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RE: URIs for Concept & ConceptScheme - best practice?

From: Rob Tice <rob.tice@k-int.com>
Date: Fri, 14 May 2010 14:43:43 +0100
To: "'Simon Cox'" <simon.cox@jrc.ec.europa.eu>, <public-esw-thes@w3.org>
Message-ID: <00bf01caf36b$78d90820$6a8b1860$@tice@k-int.com>
Simon

 

Anyone who is in the UK at the mo and is in the business of managing
identifiers for resources within government departments might possibly be
ruminating on why uri's don't actually always make good identifiers.  

 

For info.

 

http://www.education.gov.uk

 

versus

 

http://www.dcsf.gov.uk

 

 

Proper separation between identification and resolution  anyone (Ducks
behind the parapet J)

 

 

Cheers

 

Rob

 

 

 

From: public-esw-thes-request@w3.org [mailto:public-esw-thes-request@w3.org]
On Behalf Of Simon Cox
Sent: 14 May 2010 13:42
To: public-esw-thes@w3.org
Subject: URIs for Concept & ConceptScheme - best practice?

 

I'm thinking about identifier policies for ontologies and concept-schemes. 

 

In work that I have done previously on identifier policies for Open
Geospatial Consortium and for Commission for Geoscience Information we used
the identifier scheme largely as a way to enforce certain governance
arrangements for resource publication. The general principle is that a URI
is composed of a number of fields. A new URI can only be minted if the
values in all the fields are valid; the allowable value for each field must
come from a specific register; and different parties are authorized to
modify different registers. So we end up with a delegation system. This kind
of scheme uses the URI structure for internal governance purposes, within
the community. 

 

But http URIs have a 'path-like' structure which can be interpreted as a
tree. Read in this way, the URI scheme impies certain relationships between
resources, in particular 'ownership' of children by their parents.
Notwithstanding the REST principle that information is in the representation
and not the identifier, Cool URIs can be interpreted by users, and typically
support navigation through tweaking the URI (many refs).  This kind of
scheme is aimed at external users.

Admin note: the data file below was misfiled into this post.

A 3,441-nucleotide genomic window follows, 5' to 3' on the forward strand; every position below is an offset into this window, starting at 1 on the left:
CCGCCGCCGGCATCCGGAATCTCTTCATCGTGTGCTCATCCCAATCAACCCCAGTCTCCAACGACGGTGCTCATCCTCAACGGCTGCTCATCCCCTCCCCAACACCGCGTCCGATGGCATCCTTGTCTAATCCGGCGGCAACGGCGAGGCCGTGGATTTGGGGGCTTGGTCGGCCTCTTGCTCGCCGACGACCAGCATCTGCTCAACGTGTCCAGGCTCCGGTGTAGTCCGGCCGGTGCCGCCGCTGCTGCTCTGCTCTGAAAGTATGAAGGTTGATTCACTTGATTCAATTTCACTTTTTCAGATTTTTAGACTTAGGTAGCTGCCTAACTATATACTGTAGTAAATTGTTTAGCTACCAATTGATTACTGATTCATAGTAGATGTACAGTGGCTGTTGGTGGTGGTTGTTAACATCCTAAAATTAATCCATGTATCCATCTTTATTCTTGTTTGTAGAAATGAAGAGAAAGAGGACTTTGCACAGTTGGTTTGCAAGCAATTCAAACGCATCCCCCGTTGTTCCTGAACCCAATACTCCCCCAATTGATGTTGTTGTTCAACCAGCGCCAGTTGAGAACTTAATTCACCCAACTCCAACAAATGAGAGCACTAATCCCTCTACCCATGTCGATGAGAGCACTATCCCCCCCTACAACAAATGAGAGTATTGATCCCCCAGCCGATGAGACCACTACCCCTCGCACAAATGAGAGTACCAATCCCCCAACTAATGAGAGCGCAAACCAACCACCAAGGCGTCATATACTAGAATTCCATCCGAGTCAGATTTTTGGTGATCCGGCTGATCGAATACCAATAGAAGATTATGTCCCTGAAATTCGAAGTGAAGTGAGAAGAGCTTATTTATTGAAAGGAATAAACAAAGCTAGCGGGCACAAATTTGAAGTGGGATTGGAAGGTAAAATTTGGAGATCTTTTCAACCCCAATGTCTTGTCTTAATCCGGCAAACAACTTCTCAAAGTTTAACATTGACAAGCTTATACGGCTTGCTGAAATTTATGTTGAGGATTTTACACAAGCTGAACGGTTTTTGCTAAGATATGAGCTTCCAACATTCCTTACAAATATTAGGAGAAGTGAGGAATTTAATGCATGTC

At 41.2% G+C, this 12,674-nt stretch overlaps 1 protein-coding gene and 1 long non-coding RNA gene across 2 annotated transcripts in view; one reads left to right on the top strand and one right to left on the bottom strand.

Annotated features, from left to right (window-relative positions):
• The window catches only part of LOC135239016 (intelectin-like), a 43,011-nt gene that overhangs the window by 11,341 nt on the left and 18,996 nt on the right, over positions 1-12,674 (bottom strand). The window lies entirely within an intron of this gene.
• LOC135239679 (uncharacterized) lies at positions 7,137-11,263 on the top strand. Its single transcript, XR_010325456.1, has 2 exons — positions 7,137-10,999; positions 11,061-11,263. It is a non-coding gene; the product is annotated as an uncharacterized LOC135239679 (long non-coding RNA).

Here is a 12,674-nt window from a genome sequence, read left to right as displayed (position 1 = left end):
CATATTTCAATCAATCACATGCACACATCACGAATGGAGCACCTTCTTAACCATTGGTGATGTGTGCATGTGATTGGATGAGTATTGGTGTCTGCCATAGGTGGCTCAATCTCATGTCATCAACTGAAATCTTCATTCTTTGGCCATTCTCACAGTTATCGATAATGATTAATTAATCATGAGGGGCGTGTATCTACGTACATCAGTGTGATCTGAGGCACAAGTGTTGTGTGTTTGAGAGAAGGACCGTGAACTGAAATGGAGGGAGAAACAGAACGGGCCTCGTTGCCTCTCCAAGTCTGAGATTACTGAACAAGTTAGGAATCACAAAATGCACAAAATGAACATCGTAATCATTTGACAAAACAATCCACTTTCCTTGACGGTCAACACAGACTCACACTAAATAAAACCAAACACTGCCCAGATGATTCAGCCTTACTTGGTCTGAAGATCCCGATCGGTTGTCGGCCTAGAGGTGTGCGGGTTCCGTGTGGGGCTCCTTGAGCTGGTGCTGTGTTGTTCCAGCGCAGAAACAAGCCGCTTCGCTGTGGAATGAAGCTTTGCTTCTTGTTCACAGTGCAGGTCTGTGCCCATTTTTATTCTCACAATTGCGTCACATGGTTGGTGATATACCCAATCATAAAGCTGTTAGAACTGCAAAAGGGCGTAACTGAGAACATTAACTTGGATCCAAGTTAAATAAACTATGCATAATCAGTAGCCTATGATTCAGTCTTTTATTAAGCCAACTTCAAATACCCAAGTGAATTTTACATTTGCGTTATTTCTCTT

Following this approach: is it smart to have the URI for a SKOS concept to
be just an extension of the URI for the SKOS concept scheme? 

 

e.g. 

<http://resource.geosciml.org/concept/unit-rank/bed> skos:inScheme
<http://resource.geosciml.org/concept/unit-rank>.

 

I'm assuming slash URIs, since I want the server to do most of the work,
supporting content-negotiation, etc. 

The advantage in this approach is that a casual user can navigate between
parent and child by URI twiddling. 

But possible gotchas are 

(1) it assumes exactly one parent 

   - it requires every concept to be in a scheme

   - it privileges one scheme above any others (though I think there is no
limit on the number of inScheme properties a Concept can have?)

(2) there must be some others

 

I'd be interested in comments. 

 

--------------------------------------------------------
Simon Cox

European Commission, Joint Research Centre 
Institute for Environment and Sustainability 
Spatial Data Infrastructures Unit, TP 262 
Via E. Fermi, 2749, I-21027 Ispra (VA), Italy 
Tel: +39 0332 78 3652 
Fax: +39 0332 78 6325 
 <mailto:simon.cox@jrc.ec.europa.eu> mailto:simon.cox@jrc.ec.europa.eu 
 <http://ies.jrc.ec.europa.eu/simon-cox>
http://ies.jrc.ec.europa.eu/simon-cox 

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--------------------------------------------------------

 

Any opinions expressed are personal unless otherwise indicated. 

 
Received on Friday, 14 May 2010 13:54:25 GMT

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